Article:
TALLAHASSEE – It was the biggest binge on hometown projects since the pre-Great Recession days.

The Florida Legislature used its best financial outlook in nearly a decade this spring to sprinkle in more taxpayer-funded hometown projects – more than $600 million requested by individual lawmakers during session.

Now Gov. Rick Scott's office is poring over money lawmakers have tucked into their $77.1 billion budget for hometown projects, from a Brevard gun range and gay men’s chorus in Broward to a Panhandle ballet school and Miami observation tower.

The Republican governor in a re-election battle has until June 4 to sign the budget, and could wield an active veto pen.

Lawmakers have defended the spending wrench-work -- which included loading $320 million in previously undisclosed spending items into the budget during the final days of conferencing – as a necessity of the ebb-and-flow of budgetary deal-making.

“Every governor from Jeb Bush to Charlie Crist has used the veto pen, and I would expect this governor would veto some items of the budget,” said Senate President Don Gaetz, a Niceville Republican who steered $247,000 to a ballet school in his district among other projects.

Likewise, House Speaker Will Weatherford, R-Wesley Chapel, said he expected the governor to block only projects that are bad policy.

“I don’t think it matters that it’s an election year. The governor’s pretty principled when it comes to fiscal responsibility,” Weatherford said.

On Friday, Florida TaxWatch identified $121 million in projects the business-backed watchdog group said had not gone through proper budgetary channels. And even that TaxWatch analysis took a pass on evaluating the $188 million in water projects lawmakers included in the budget.

Scott spokesman John Tupps noted the governor has vetoed $1 billion in spending since taking office and would be scouring the budget to ensure it “invests in Florida’s future and puts the state on a path toward continued job growth and opportunity for every Floridian.”

Nevertheless, Orange County and South Florida may have the most to lose. Metro Orlando, home to the next two presiding officers of the Legislature, along with Broward and Miami-Dade counties drew the largest amount of local projects.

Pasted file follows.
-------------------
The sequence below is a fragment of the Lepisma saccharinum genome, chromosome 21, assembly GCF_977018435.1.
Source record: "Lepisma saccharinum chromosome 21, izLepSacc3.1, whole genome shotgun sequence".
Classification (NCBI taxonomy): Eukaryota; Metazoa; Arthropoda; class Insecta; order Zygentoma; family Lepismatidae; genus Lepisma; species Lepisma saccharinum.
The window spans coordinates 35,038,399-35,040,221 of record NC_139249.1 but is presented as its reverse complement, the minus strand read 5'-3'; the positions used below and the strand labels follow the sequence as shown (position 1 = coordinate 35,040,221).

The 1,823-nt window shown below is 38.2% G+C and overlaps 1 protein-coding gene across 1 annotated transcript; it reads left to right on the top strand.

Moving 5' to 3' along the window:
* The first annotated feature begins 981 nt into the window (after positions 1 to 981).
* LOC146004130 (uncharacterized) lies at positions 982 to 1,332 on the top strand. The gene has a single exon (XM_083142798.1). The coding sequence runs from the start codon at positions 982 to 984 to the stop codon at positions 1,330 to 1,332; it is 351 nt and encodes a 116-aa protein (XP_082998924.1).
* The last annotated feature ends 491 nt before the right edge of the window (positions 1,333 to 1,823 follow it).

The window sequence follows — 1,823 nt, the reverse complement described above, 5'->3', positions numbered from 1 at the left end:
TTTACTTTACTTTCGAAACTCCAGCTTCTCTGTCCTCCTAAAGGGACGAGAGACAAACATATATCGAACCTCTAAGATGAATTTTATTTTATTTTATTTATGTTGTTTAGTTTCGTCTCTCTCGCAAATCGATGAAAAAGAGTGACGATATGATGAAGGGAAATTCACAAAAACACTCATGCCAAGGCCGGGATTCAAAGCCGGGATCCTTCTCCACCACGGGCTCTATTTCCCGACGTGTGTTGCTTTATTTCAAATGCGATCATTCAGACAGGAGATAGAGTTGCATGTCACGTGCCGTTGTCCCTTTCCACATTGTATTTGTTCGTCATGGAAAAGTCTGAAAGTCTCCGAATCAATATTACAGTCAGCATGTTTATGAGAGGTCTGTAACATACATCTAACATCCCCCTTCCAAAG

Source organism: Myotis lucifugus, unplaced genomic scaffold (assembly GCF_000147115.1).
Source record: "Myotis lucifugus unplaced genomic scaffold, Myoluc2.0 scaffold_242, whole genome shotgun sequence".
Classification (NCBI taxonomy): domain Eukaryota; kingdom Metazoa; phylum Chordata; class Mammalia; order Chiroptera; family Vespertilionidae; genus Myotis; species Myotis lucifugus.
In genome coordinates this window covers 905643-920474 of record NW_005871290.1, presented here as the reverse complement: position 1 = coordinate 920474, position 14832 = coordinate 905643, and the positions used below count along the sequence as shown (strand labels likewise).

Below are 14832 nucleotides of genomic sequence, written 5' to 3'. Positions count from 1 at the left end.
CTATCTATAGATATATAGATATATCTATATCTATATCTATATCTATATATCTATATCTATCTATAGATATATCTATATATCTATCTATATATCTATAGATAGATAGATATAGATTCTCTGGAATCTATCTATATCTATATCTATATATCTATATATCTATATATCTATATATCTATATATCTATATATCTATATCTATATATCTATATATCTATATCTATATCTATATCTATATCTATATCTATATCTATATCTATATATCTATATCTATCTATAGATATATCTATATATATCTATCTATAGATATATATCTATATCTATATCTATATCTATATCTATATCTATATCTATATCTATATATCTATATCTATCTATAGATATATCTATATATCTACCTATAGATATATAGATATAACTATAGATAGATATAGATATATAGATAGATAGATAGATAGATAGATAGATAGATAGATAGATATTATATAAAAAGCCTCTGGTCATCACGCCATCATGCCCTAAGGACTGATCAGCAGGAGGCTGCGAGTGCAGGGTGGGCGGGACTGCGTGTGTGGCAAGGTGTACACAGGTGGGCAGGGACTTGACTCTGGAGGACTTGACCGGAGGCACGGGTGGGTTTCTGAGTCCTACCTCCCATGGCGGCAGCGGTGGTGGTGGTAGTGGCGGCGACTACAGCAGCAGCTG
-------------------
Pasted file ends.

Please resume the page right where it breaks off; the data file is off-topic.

Orange alone drew more than $1.3 billion – the second-highest statewide next to Miami-Dade County’s $1.8 billion -- in spending according to the county breakdowns the House’s budget staff released last week.

That list lumps pet projects in with major infrastructure like $123 million for Orlando International Airport upgrades, $527 million in general funding for the University of Central Florida, and another $39 million for UCF’s medical school.

But the region scored dozens of other, smaller projects thanks to the clout of incoming Senate President Andy Gardiner, R-Orlando, and incoming House Speaker Steve Crisafulli, R-Merritt Island.

By comparison, Seminole County landed $163 million in projects, Osceola got $83 million and Lake drew $122.3 million.

Gardiner landed $15 million for a biking trail that will eventually connect the east and west coasts of the state, passing through Orange and Seminole counties. Last year, Scott vetoed $50 million for the project. This time Gardiner is more confident the project will survive.

Orange also landed nearly $2 million for museum and cultural projects, including the Downtown Arts District, the Florida Symphony Youth Orchestra, the Mad Cow Theatre, the Orlando Ballet and Orlando Museum of Art. The Dr. Phillips Performing Arts Center scored another $500,000.

“I think the governor is going to look at each project and determine that based on the merit of each one of them,” Gardiner said.

Last year, Scott vetoed $367.9 million in spending, and many expect he’ll surpass that total this year in an effort to brandish his conservative bona fides heading into the election. But Gardiner said he didn’t expect the veto list to be “political.”

“I think it will be based on policy, and I think it will be a good number,” he said, adding that he also didn’t expect members’ individual clout to play much of a role in Scott’s decision-making.